Test: With the Revolt, Giant is launching an aluminum version of its debut gravel bike, the Revolt Advanced, which was presented last year. The Giant Revolt 1 we tested appeals with its high-quality frame, well thought-out features and solid equipment.
Giant Revolt 1: The Facts
Frame material: Aluminium
Wheel size(s): 700c
Maximum tire clearance: 45 mm
Axle dimensions (v/h): 12 × 100/142 × 12
Mudguard Eyelets: Ja
Luggage carrier eyelets (v/h): Yes / Yes
bottle holder: Down tube up, down tube down, seat tube
Weight wheels v/h/total (with tires and brake discs): 1.760g / 1.980g / 3.740g
Weight complete bike without pedals (size M): 10,33kg
Price: € 1.399
Visually and technically convincing aluminum frame
Giant - one of the largest bicycle manufacturers in the world - took a comparatively long time to send a bike to the gravel race in the industry. Last season, however, the Revolt was presented as an extremely promising, universal gravel bike, but initially only with a carbon frame. This season, the bicycle giant is upping the ante: The Giant Revolt is now also available in three configurations with an aluminum frame. With the Revolt 1, we tested the 'middle' version, which costs 1.399 euros.
The frame of the Revolt differs from the (aluminium) competition in terms of looks alone: the low seat stays, the flattened top tube and striking lines show the relationship to the carbon counterpart from the company. The newcomer is also fully convincing in terms of its features: internally routed cables and thru axles at the front and rear are not a matter of course in this price range and Giant even packs an integrated seat post clamp.
The designers have also done their homework on the points of mounting eyelets and tire clearance. Up to three bottle holders can be mounted on the main frame, mudguards are also possible, as are luggage racks at the front and rear. The Revolt can also easily be converted into a commuter bike or bike packer. The latter could be particularly interesting because the frame and fork offer plenty of space for fat tires; Giant states a maximum of 45mm, but our sense of proportion says that depending on the tire, a little more may be possible. Exemplary!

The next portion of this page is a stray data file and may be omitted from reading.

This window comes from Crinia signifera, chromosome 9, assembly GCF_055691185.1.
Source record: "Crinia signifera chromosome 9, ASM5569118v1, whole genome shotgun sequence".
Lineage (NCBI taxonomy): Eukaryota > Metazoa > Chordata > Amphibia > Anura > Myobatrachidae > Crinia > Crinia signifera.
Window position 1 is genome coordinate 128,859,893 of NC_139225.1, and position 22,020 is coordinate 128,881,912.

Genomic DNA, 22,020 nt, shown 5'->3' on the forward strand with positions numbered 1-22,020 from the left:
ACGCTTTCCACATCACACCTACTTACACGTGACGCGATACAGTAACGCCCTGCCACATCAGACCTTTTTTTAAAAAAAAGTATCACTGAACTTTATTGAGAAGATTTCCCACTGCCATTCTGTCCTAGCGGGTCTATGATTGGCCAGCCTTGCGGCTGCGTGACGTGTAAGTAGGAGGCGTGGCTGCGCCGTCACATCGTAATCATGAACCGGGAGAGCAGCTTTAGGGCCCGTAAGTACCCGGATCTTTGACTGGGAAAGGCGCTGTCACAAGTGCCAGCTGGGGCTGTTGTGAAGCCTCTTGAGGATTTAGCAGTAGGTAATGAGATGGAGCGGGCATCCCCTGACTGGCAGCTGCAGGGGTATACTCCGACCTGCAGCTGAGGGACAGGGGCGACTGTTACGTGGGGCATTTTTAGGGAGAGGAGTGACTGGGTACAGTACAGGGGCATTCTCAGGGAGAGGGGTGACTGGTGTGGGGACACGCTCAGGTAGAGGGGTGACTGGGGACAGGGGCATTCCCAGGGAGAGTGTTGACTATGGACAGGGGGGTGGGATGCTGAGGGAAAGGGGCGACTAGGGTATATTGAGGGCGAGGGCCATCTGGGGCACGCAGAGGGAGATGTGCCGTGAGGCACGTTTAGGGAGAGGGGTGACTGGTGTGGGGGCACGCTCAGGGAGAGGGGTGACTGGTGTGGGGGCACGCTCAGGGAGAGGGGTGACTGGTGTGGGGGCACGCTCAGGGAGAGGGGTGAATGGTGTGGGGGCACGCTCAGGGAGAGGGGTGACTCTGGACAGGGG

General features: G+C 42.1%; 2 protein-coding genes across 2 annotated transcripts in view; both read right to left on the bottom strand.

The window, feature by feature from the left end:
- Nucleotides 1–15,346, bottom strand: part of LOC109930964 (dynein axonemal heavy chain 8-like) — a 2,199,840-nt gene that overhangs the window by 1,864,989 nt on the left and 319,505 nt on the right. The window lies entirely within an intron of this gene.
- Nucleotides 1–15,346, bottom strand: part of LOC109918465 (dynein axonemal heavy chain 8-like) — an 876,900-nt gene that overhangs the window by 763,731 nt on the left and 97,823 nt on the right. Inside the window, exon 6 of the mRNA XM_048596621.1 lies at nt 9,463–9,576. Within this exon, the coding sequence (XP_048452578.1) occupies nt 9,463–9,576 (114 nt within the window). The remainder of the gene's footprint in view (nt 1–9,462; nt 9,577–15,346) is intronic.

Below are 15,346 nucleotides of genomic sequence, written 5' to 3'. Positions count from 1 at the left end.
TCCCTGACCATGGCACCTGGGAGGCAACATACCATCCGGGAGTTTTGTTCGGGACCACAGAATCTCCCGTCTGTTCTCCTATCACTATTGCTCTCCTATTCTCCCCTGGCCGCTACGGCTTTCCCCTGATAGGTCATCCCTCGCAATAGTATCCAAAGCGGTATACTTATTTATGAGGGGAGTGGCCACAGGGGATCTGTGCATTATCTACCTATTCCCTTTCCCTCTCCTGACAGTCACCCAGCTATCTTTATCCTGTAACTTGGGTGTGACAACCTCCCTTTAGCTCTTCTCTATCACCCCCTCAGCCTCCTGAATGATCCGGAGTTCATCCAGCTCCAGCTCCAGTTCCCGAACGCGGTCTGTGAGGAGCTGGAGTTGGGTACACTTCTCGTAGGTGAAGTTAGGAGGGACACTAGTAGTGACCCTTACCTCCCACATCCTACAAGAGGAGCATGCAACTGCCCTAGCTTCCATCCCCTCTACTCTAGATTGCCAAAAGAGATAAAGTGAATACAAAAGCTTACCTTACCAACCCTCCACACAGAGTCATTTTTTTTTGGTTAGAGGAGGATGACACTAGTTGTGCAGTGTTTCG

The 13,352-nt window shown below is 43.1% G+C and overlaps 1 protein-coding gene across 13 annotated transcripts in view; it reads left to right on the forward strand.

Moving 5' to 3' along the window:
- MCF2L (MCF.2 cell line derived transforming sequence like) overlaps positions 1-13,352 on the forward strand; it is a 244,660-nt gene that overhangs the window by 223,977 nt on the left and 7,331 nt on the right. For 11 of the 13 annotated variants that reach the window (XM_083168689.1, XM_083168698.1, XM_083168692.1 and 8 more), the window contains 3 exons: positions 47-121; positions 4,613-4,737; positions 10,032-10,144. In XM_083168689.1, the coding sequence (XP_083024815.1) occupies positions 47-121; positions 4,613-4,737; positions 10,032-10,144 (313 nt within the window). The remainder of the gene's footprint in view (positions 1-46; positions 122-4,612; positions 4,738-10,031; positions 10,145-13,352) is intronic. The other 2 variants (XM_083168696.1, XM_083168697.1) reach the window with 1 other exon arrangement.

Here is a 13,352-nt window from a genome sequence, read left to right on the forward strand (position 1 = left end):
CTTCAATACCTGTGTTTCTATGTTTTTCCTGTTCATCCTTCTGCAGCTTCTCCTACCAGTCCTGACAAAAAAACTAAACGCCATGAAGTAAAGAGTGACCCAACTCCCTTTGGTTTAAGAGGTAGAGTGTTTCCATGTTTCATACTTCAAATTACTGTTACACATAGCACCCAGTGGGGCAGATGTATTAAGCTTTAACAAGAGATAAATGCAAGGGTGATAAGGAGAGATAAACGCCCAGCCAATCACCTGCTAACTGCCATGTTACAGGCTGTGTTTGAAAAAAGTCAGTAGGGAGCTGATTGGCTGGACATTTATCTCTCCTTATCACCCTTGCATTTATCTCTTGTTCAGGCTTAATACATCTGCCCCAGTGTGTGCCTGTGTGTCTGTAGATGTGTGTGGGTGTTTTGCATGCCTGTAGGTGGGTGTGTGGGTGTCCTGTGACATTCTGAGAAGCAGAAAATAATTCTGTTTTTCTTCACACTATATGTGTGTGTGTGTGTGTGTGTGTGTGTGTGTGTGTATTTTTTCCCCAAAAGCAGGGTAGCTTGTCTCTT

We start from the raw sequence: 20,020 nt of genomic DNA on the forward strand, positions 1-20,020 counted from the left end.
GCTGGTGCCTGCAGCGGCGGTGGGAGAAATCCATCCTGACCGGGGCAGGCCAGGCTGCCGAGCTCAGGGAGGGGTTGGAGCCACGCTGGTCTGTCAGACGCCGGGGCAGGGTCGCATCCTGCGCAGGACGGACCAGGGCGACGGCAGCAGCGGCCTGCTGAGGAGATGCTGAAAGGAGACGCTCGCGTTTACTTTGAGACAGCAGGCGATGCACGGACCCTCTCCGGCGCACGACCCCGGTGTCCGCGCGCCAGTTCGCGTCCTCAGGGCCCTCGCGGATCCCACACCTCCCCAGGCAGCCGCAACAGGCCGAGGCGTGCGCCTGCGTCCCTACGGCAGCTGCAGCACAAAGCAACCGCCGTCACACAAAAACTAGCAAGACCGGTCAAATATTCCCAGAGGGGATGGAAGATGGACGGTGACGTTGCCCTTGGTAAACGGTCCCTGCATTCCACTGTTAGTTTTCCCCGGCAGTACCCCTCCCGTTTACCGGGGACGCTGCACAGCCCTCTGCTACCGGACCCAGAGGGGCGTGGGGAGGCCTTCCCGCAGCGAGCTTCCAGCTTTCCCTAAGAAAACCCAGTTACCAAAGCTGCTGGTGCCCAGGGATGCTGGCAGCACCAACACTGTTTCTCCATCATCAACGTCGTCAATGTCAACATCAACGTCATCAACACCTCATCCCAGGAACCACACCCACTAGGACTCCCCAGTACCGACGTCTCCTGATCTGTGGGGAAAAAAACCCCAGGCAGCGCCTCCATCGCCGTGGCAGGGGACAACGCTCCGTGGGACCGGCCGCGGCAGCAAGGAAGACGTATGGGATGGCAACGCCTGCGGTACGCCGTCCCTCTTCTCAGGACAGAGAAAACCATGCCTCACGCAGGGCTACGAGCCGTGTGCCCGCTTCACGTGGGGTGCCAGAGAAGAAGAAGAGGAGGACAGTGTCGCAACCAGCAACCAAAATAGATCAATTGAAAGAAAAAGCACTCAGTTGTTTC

In terms of geometry, the Revolt 1 is almost completely identical to its carbon counterpart, the Revolt Advanced, except for a millimeter here or there. With a fairly slack steering angle, moderately long chainstays and a rather low stack, the numbers promise a sporty, balanced bike that can be adapted to almost all types of riders with just a few adjustments.
Geometry Giant Revolt 1
|seat tube (in mm)
|Top tube horizontal (in mm)
|head tube (in mm)
|Wheelbase (in mm)
|chainstay (in mm)
|Steering angle (in °)
|Seat angle (in °)
|Stacks (in mm)
Sophisticated equipment package with great ergonomics
At 1.399 euros, the Giant Revolt 1 is in a highly competitive price range and can - so much right away - hold its own very well there. At 10,33kg, the bike is surprisingly light for the asking price. This is certainly partly due to the built-in carbon fork, which in itself is a small equipment highlight. Most other manufacturers still use aluminum forks even on more expensive gravel bikes; Carbon not only has a clear weight advantage here, but also tends to offer more comfort.
For the drive, Giant decided on a solid option with the Shimano Tiagra: The 11-34 cassette, together with the FSA Adventure crank and the 32/48 chainring combination, has a good range of 436%, which means that the bike can also be used on longer gravel climbs still offers a suitable translation. The ergonomics of the STIs don't come close to those of higher quality groupsets, which is also due to the fact that the current Tiagra groupset comes with hydraulic disc brakes. Their expansion tank makes the grip area a bit clumsy, but on the other hand you should have braking power on board that is significantly higher than that of mechanical discs, which are mostly installed on bikes under 1.500 euros.
|Giant S-X2 Disc
|Giant Crosscut AT2 38mm